FDA panel begins dental amalgam scrutiny

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A small cluster of protesters, carrying tooth-shaped signs with slogans such as "Ban Mercury," heralded the opening of a two-day meeting today in Washington, DC, called by the U.S. Food and Drug Administration (FDA) to revisit the safety of dental amalgam.

The restorative material, a mixture of metals including powdered alloy and liquid mercury, has been valued for years for its workability, low cost, and strength. But is it really safe? That is a question that an FDA advisory panel made up of experts in toxicology, risk assessment, epidemiology, and pediatric medical and dental specialties has been charged with considering.

Based upon the panel's feedback and its own review of testimony about risk assessment and the value of various clinical studies, the FDA will decide whether to make changes in how it regulates the use of dental amalgam.

"We have asked this group of experts to take a close look at the data available and help us determine whether analysis is complete and addresses all patient populations," explained Nancy Stade, deputy director for policy at the FDA's Center for Devices and Radiological Health.

3 key questions

The safety of dental amalgam remains a source of deep controversy. Some critics of the restorative material, including speakers attending the meeting, are convinced the mercury it contains causes a range of diseases, including Alzheimer's disease and autism.

"The message here is that mercury is a neurotoxin and mixed dental amalgam is a neurotoxin," said Jim Love, a Tulsa, OK, lawyer representing several consumer groups who are fighting for stiffer controls of mercury.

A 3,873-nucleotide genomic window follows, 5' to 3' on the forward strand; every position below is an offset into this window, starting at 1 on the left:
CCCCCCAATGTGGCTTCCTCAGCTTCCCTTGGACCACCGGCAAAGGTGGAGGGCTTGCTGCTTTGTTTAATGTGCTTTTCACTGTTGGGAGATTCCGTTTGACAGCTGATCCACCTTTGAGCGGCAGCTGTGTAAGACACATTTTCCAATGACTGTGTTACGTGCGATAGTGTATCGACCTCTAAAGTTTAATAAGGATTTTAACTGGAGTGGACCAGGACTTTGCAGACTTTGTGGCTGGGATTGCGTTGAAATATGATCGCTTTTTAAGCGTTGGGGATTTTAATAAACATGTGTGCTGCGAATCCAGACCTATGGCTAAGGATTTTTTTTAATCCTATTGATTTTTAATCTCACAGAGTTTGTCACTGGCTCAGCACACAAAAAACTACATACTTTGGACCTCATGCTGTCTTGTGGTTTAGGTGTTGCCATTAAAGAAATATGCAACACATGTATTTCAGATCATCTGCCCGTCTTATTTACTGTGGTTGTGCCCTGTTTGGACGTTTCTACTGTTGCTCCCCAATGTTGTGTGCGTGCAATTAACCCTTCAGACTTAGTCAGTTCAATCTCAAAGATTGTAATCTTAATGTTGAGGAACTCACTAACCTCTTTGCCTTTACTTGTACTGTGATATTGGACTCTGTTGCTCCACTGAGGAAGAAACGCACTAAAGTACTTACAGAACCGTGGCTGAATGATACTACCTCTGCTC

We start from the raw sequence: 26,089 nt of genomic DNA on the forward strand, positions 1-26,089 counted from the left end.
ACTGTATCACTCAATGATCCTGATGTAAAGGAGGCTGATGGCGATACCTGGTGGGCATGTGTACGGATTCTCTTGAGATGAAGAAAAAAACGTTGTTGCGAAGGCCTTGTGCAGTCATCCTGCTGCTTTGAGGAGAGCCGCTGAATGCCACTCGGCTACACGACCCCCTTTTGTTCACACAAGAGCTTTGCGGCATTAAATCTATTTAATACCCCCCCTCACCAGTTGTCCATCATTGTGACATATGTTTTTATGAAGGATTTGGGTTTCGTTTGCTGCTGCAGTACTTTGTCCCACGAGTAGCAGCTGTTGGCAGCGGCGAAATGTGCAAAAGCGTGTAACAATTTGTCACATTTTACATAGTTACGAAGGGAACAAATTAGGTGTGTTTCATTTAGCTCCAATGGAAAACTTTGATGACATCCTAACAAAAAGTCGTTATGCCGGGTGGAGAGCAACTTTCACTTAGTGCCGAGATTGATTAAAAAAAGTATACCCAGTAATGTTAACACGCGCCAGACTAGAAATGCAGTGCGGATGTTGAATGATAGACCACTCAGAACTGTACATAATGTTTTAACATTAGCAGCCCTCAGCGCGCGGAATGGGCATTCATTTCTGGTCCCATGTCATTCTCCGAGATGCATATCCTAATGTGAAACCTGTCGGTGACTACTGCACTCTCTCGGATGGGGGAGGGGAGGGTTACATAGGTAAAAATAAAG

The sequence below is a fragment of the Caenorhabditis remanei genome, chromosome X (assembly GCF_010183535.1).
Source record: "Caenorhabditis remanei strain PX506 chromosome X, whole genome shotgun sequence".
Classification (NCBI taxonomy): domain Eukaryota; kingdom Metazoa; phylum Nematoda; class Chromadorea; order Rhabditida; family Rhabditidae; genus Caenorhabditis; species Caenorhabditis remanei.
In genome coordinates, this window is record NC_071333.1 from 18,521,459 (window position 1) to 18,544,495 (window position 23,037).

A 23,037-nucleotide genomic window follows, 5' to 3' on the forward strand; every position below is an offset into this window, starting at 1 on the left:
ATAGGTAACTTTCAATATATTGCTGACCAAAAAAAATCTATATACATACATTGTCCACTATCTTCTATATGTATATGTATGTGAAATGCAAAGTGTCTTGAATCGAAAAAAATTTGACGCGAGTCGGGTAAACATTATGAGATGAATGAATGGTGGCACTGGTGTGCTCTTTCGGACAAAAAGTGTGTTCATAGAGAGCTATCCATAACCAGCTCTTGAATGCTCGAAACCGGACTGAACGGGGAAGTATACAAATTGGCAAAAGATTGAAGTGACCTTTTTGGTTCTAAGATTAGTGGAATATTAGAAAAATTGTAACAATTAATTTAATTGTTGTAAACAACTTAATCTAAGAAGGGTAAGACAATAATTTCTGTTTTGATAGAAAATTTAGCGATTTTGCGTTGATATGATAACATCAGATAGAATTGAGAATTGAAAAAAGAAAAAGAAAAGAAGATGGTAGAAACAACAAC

“The gaps in knowledge demand a class III classification.”
— Jim Love, lawyer representing dental
     mercury opponents

Mercury, including that contained in dental products, has been banned in Denmark, Norway, and Sweden.

Meanwhile, while the ADA supports the continued use of amalgam as "a safe restorative option for both children and adults," the World Health Organization (WHO) is preparing to issue a report that confirms the ongoing need for dental amalgam but also sets the stage for phasing down its use worldwide.

In reopening questions about the safety of amalgam, the nonvoting panel gathered for the FDA meeting has been asked to weigh hours of testimony and pages of expert reports to explore three key questions:

  • How much mercury are people with amalgam fillings exposed to?
  • What is the optimum safety threshold for mercury exposure?
  • What are the strengths and weaknesses of existing clinical studies on the potential health risks of dental amalgam, and how should they be interpreted?

Following years of debate, in July 2009 the FDA issued a final rule that reclassified dental amalgam and its component parts as class II devices and designated special controls for the materials. But the rule did not go nearly far enough to protect consumers, according to individuals and groups such as Moms Against Mercury who petitioned for the meeting.

"It's unfortunate I had to wait 30 years to find out what the dentist put in my mouth," testified Virginia plastic surgeon Richard Edlich, MD, PhD, who spoke from an electric wheelchair and blamed his debilitating multiple sclerosis on a large amalgam filling he received three decades ago.

Dr. Edlich asked the panel to consider requiring dentists to give patients informed consent literature about mercury risks.

Other speakers argued that the FDA underestimated the level of exposure to mercury from dental amalgam and failed to fully consider differences among different age groups and genders that could affect the absorbed dose. They also asserted that the reference exposure level (REL) of 0.3 µg/m3 set by the FDA to assess risk for mercury exposure is not sufficiently protective.

They also disputed the methodology, conclusions, and the FDA's interpretations of human clinical studies of amalgam.

Not enough research

Public testimony from FDA amalgam meeting

Georgia dentist William Waymon King III, DMD, appeared before the FDA advisory panel December 14 wearing a gas mask.

"Change the words from chromium 6 to mercury vapor and you have the Erin Brockovich story all over again," he shouted.